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Microcatheter Neck Bridging and Incorporated Branch Vessel Protection for Coil Embolization of a Wide-Neck Ruptured Aneurysm: Technical Case Report

Gordhan, Ajeet MD

doi: 10.1227/NEU.0b013e318207819f
Operative Technique

BACKGROUND AND IMPORTANCE: A novel technique in which microcatheter neck bridging of a ruptured wide-neck posterior communicating artery aneurysm was performed by intra-aneurysmal catheter navigation into a fetal configuration posterior cerebral artery (PCA) branch vessel arising from the sac.

CLINICAL PRESENTATION: An 88-year-old woman with a Hunt and Hess grade 1 and Fisher grade 4 subarachnoid hemorrhage was identified as having a wide-neck posterior communicating artery aneurysm and an isolated fetal configuration PCA with origins from the aneurysm sac. Delivery of a bare platinum Guglielmi detachable coil within the aneurysm lumen resulted in persistent coil prolapse into the parent vessel with occlusion of the incorporated vital PCA origin. A microcatheter was then navigated through the aneurysm lumen and into the fetal configuration PCA. This was retained within the PCA with resultant aneurysm neck narrowing and branch vessel protection. A second microcatheter was placed in the aneurysm lumen for coil delivery. Complete aneurysm occlusion with patency of the PCA without coil loop prolapse into the parent vessel was achieved.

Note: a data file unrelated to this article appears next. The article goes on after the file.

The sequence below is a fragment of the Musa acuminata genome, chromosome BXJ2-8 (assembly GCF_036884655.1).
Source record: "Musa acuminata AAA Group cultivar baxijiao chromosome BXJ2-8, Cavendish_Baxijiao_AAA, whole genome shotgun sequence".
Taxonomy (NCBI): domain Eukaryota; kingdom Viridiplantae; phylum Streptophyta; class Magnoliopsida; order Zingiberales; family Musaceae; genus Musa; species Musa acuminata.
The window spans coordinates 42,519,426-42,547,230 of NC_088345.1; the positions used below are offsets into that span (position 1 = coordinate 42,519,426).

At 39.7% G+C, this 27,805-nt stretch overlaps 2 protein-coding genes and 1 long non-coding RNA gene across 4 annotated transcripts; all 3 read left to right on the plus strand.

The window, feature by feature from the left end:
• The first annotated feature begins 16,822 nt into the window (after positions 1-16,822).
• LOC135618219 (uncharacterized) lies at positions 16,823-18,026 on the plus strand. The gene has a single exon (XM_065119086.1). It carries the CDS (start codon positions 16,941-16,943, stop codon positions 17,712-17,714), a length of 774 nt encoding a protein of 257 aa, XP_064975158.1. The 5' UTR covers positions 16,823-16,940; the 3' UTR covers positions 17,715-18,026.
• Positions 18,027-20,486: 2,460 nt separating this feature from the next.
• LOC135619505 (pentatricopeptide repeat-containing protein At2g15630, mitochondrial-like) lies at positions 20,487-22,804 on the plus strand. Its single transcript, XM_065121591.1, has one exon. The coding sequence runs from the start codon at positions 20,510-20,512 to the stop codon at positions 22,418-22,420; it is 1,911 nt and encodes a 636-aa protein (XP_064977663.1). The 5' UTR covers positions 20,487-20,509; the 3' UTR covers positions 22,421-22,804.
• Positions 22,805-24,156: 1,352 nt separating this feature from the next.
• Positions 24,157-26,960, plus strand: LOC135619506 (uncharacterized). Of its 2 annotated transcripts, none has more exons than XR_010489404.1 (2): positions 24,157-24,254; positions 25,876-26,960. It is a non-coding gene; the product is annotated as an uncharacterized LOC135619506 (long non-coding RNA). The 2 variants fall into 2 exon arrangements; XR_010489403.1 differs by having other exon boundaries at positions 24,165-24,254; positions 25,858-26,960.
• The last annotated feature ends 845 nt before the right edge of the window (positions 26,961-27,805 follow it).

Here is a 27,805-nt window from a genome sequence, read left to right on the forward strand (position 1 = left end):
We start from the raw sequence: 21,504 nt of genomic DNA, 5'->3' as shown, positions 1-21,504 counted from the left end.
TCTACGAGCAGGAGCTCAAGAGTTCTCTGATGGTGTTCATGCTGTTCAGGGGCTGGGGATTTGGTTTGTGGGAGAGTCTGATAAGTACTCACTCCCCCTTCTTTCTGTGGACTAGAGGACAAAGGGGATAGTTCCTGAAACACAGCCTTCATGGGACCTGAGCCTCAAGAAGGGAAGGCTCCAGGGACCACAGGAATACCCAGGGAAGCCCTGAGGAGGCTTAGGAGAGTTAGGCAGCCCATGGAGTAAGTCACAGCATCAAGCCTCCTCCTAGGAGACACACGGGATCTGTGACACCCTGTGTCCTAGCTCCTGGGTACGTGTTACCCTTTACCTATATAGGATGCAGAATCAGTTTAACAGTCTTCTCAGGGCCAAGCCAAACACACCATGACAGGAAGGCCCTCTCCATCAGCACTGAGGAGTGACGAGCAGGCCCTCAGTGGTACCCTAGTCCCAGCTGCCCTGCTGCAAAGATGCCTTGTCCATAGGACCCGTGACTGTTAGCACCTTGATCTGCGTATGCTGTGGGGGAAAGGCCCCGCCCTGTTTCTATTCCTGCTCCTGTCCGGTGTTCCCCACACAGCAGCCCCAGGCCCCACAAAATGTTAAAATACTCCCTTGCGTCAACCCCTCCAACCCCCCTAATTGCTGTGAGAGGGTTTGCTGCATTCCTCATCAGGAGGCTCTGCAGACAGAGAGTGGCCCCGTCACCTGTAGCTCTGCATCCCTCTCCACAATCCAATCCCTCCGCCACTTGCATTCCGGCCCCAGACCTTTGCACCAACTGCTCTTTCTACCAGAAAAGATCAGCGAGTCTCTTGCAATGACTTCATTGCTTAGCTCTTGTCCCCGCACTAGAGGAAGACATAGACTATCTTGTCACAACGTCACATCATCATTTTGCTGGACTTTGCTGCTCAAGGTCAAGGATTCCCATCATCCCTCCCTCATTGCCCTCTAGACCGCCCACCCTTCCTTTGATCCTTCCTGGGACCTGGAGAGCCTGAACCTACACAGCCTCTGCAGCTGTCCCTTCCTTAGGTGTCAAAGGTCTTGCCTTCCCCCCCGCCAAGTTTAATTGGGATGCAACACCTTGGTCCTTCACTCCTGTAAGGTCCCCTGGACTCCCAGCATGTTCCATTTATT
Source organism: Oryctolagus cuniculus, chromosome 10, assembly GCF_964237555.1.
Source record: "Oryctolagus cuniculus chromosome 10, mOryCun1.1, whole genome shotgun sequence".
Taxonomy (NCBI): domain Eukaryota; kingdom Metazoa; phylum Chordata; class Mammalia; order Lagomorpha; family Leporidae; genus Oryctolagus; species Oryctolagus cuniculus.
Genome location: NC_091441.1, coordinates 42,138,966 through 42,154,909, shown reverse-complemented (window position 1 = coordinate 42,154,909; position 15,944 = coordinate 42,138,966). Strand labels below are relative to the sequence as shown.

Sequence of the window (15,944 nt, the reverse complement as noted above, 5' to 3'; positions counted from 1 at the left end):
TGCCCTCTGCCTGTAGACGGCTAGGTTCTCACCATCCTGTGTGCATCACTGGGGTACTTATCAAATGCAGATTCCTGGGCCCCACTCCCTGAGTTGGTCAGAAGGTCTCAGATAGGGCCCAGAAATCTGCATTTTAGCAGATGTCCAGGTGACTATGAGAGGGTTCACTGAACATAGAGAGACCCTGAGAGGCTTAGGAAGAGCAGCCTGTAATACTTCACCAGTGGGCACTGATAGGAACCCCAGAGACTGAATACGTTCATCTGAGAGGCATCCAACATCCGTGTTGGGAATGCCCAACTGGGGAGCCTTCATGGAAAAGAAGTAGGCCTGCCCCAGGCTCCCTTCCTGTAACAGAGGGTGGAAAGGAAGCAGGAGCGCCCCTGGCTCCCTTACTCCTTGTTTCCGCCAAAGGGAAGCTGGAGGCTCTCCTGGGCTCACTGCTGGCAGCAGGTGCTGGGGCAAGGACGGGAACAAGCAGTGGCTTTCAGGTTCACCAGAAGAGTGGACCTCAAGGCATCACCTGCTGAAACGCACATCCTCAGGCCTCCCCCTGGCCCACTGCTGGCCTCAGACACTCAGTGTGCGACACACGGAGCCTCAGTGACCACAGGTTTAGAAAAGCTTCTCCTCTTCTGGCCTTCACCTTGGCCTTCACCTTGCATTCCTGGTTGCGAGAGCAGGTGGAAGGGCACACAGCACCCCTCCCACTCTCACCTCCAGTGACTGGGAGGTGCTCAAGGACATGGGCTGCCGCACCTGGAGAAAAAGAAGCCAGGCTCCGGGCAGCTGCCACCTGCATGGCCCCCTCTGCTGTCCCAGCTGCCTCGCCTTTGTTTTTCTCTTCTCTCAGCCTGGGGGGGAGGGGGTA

CONCLUSION: The presence of normal branch vessels arising from the dome is a limitation for endovascular techniques. To the best of our knowledge, no prior description of a dual-microcatheter technique with selective catheter placement within an important intra-aneurysmal branch vessel has been published. The vital branch vessel was protected and the wide-neck aneurysm completely occluded. Novel placement of microcatheters further expands the range of complex configuration aneurysms amenable to endovascular coiling.

St. Joseph Medical Center, Department of Neurointerventional Radiology, Bloomington, Illinois

Received, January 21, 2010.

Accepted, April 5, 2010.

Correspondence: Ajeet Gordhan, MD, St. Joseph Medical Center, Department of Neurointerventional Radiology, 2200 E Washington St, Bloomington, IL 61701. E-mail:

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